Rethinking Cuba and the U.S. embargo

Washington concedes its Cuba policy has failed, and it finally seems ready to change tack

REUTERS/Kai Pfaffenbach

REUTERS/Kai Pfaffenbach

Update: Today, Cuba released USAID contractor Alan Gross after five years behind bars in Havana. And the United States agreed to free three Cuban spies convicted in Miami in 2001. The exchange marked the first step in ending the diplomatic chill between the two nations that dates back to the early 1960s. Presidents Barack Obama and Raul Castro were to speak to their respective nations at noon to announce the beginning of talks aimed at normalizing relations, including the restoration of full diplomatic ties and the easing of restrictions on American travel to the communist-run Caribbean island.

In September, scores of Cuban-Americans filled a Miami lecture hall to talk reconciliation. Speakers included a Kosovo independence leader on the need to prepare ahead for uncertain change, and a top U.S. diplomat on how lessons learned in the Middle East apply to Washington’s half-century feud with the Castro government. It was the third time in as many years exiles gathered to discuss burying the hatchet.

So if those scarred by Cuba’s 1959 revolution can talk about ending Cold War-era hostility across the Florida Straits, why can’t the U.S. government do the same? Cuban-American hardliners in Congress are partly to blame, as are the Castro brothers. But with bruising mid-term elections and bold executive action on immigration behind him, there is reason to believe President Barack Obama could soon extend an olive branch.

At issue is the U.S. embargo. Imposed in the 1960s as punishment for the nationalization of U.S. businesses, it was tightened in the 1990s as Cuba reeled after the Soviet Union’s collapse. “The expectation that we force starvation and need on the Cuban people so that they will then rebel and bring about regime change—I find that absolutely unethical,” says Carlos Saladrigas, a businessman who backs the reconciliation conferences.

Polls now show a majority of Americans and even Cuban exiles in Florida want Washington to change tack. Even Obama concedes the policy has failed and is in need of a “creative” update. But thanks to Bill Clinton, it takes a majority vote in Congress to lift the embargo. By signing the Helms-Burton Act in 1996, he ceded presidential authority to set Cuba policy. Of course, it was Fidel Castro’s decision a month earlier to shoot down two exile-piloted planes that forced Clinton to bow to hardliners. Now, though Raúl Castro has eased some of the restrictions his brother Fidel imposed, his government has made moves that give even moderate Cuban-Americans pause. “I think it has engaged in certain activities that should not be seen as to be rewarded by the U.S.,” says George Montalván, a former chief economist at the Organization of American States, citing a cache of arms concealed in sugar sent to North Korea last year and a military pact signed with Russia this summer.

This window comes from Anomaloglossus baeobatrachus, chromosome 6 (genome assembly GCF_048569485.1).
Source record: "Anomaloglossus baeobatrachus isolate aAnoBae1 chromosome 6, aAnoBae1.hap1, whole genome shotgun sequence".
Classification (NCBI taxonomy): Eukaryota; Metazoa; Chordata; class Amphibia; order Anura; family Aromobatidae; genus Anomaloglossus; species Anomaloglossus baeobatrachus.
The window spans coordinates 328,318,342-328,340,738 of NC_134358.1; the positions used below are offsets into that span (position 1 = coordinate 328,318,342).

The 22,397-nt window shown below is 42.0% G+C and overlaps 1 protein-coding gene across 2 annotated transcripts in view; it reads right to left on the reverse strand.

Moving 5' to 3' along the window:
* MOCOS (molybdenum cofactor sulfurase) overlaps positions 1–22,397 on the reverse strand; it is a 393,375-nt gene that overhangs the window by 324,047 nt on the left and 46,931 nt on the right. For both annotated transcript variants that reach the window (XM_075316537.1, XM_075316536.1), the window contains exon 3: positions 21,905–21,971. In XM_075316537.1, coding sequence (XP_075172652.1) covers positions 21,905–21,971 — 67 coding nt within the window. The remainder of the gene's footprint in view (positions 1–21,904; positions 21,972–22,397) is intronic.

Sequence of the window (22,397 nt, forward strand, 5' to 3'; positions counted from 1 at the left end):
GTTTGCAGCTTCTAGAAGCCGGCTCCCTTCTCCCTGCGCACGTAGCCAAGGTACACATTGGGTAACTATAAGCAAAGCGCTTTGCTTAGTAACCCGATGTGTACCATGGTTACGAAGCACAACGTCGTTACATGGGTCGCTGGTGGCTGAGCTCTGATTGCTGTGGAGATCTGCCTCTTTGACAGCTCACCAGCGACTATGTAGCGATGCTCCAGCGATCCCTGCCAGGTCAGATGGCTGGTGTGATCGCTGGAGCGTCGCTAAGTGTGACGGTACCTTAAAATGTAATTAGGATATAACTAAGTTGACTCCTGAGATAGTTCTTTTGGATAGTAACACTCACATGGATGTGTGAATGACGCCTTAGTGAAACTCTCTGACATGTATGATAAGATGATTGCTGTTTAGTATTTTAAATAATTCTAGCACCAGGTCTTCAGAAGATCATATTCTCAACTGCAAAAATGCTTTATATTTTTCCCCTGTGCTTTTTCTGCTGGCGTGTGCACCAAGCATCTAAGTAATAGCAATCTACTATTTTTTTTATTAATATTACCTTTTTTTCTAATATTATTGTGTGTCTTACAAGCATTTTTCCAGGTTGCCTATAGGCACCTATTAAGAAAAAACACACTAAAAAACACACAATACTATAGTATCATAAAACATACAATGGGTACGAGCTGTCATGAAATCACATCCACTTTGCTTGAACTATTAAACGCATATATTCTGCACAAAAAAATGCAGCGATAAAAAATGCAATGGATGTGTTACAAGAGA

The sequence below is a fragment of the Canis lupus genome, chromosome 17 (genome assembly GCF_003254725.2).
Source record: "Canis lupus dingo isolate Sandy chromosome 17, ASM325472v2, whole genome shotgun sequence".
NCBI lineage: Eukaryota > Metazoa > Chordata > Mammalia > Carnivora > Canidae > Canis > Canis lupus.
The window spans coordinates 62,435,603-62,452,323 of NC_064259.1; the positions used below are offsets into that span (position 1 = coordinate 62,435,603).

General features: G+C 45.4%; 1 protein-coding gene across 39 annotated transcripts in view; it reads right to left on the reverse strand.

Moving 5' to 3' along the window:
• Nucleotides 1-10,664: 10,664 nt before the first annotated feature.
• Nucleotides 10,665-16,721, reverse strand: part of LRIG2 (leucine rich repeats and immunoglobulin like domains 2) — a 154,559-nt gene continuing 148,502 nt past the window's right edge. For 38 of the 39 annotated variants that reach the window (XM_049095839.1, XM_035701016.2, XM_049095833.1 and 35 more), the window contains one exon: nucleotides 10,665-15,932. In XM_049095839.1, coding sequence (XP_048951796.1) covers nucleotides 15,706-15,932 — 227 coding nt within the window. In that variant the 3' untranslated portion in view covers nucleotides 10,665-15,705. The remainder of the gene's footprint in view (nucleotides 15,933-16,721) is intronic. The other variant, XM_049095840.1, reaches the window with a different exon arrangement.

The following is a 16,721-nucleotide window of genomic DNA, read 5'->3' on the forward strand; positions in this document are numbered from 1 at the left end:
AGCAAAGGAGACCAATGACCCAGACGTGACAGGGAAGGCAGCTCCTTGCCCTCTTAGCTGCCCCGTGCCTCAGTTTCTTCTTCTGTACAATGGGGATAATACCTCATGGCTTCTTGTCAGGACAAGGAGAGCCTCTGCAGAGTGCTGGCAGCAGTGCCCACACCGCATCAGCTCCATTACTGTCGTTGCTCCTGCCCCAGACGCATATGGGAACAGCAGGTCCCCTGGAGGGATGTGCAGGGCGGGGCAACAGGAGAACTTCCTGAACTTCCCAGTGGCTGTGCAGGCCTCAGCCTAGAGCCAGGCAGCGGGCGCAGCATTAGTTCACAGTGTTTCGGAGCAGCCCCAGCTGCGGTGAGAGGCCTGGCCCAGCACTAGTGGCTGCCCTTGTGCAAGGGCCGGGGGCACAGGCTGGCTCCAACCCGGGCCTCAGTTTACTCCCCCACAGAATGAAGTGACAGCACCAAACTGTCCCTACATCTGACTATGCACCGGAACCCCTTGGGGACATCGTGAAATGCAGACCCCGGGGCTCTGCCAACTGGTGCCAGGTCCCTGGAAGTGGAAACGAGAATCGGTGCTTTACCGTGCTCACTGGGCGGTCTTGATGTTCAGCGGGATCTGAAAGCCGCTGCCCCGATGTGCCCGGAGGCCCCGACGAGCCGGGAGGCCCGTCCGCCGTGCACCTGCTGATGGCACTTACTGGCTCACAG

But questioning the embargo is no longer a third rail for U.S. politicians. Republicans like House representatives Ileana Ros-Lehtinen and Mario Diaz-Balart—whose aunt was Fidel Castro’s first wife—are unflinching defenders of isolating Cuba, as is Sen. Marco Rubio. But two years ago, Joe Garcia took a moderate stand and became Florida’s first Cuban-American Democrat to win election to the House. Though his tenure was brief—he was narrowly defeated in November’s midterms—the state’s electorate is tilting toward engagement. Charlie Crist ran in opposition to the embargo and came close to reclaiming the governorship. He lost by just 1.4 per cent overall but captured about half the Cuban-American vote, consistent with Obama’s gains among exiles since 2008.

Perhaps more important than public sentiment in freeing the President’s hand are internal Democratic dynamics. With Republicans seizing control of the Senate, New Jersey hardliner Robert Menendez, a Democrat, has lost his soapbox as foreign-relations committee chairman, meaning Obama won’t face as much friendly fire for acting on Cuba. And Hillary Clinton has said she wants the embargo scrapped, meaning Obama won’t harm his likely successor on the 2016 ticket by reaching out to Havana. Options include removing Cuba from the state-sponsors-of-terror list; swapping three imprisoned Cuban spies for an American aid contractor behind bars in Havana; restoring full diplomatic ties; or expanding opportunities for U.S. citizens to travel to Cuba and help finance its emerging private sector.

There is a growing expectation among exiles that Obama will take at least one of those steps. “I think there will be meetings in Washington and a lot of changes coming down the pipeline,” says Antonio Zamora, a lawyer and Bay of Pigs veteran who now visits Cuba regularly. The Summit of the Americas in April also presents an opportunity: Host Panama has invited Cuba for the first time, despite it being the region’s only democratic outlier. The White House has yet to announce whether the President will attend. But since exiles have put their hostility behind them, and since the U.S. is co-operating with Cuba—and even praising its efforts—in the fight against Ebola, odds are Obama will at least sit at the table with his former foe.

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